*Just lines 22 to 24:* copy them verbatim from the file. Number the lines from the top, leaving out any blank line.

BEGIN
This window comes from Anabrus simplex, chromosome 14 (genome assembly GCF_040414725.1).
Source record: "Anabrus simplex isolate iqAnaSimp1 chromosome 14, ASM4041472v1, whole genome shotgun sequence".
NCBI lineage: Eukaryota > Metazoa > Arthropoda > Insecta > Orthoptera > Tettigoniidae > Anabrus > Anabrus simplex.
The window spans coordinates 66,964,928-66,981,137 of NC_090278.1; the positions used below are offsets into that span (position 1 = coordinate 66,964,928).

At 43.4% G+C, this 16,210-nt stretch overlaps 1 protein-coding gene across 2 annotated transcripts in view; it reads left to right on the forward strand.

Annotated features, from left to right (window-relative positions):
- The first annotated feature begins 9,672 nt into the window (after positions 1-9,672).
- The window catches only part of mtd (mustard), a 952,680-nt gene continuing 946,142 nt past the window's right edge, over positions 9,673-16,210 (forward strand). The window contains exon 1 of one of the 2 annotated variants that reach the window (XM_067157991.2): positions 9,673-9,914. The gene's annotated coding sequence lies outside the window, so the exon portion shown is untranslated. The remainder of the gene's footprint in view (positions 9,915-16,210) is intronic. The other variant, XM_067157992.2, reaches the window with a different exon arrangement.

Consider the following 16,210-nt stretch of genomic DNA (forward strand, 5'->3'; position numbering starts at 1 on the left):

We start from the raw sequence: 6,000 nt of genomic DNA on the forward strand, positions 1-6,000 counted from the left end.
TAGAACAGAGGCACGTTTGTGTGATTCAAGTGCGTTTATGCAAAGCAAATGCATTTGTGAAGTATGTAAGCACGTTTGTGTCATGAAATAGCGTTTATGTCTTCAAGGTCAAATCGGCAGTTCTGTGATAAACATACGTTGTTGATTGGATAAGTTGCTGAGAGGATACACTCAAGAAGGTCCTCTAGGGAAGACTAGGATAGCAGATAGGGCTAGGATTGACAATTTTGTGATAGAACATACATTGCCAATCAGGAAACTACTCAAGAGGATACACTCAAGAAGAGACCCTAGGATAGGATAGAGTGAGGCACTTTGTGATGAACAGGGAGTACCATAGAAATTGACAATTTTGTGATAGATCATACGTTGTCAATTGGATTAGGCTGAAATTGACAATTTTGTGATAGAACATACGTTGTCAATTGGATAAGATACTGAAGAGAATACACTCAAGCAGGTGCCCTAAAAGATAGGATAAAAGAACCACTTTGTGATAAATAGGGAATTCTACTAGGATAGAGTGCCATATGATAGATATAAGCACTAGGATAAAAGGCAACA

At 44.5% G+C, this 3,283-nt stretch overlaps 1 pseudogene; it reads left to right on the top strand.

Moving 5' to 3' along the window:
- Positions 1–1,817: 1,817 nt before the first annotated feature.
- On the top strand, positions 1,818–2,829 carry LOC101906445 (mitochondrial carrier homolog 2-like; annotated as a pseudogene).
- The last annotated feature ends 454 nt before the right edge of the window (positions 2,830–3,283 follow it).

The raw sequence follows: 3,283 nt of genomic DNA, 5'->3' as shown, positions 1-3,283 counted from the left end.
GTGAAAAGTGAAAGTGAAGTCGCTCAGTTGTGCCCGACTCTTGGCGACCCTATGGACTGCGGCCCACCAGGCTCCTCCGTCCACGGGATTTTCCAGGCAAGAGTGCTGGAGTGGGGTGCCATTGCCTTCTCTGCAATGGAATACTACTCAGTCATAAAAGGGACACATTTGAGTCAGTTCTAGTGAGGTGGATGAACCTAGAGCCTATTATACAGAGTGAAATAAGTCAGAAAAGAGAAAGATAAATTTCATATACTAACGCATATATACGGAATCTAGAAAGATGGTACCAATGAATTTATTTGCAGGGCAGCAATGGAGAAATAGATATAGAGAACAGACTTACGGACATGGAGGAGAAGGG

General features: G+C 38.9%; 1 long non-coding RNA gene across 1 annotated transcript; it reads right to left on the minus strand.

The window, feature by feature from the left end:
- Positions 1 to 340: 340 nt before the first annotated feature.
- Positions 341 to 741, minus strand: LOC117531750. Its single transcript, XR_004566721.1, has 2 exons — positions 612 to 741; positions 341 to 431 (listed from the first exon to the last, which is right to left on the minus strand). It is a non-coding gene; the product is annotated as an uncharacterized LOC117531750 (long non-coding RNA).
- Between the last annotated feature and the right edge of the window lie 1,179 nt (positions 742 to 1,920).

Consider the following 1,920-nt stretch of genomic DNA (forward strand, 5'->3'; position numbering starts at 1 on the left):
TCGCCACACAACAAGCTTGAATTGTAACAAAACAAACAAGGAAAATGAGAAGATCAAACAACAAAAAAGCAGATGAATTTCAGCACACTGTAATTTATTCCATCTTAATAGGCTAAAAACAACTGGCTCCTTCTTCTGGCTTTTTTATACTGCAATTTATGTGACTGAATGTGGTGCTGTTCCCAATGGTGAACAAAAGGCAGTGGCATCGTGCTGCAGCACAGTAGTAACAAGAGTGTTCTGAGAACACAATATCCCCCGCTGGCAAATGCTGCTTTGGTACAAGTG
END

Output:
- Positions 341 to 741, minus strand: LOC117531750. Its single transcript, XR_004566721.1, has 2 exons — positions 612 to 741; positions 341 to 431 (listed from the first exon to the last, which is right to left on the minus strand). It is a non-coding gene; the product is annotated as an uncharacterized LOC117531750 (long non-coding RNA).
- Between the last annotated feature and the right edge of the window lie 1,179 nt (positions 742 to 1,920).

Consider the following 1,920-nt stretch of genomic DNA (forward strand, 5'->3'; position numbering starts at 1 on the left):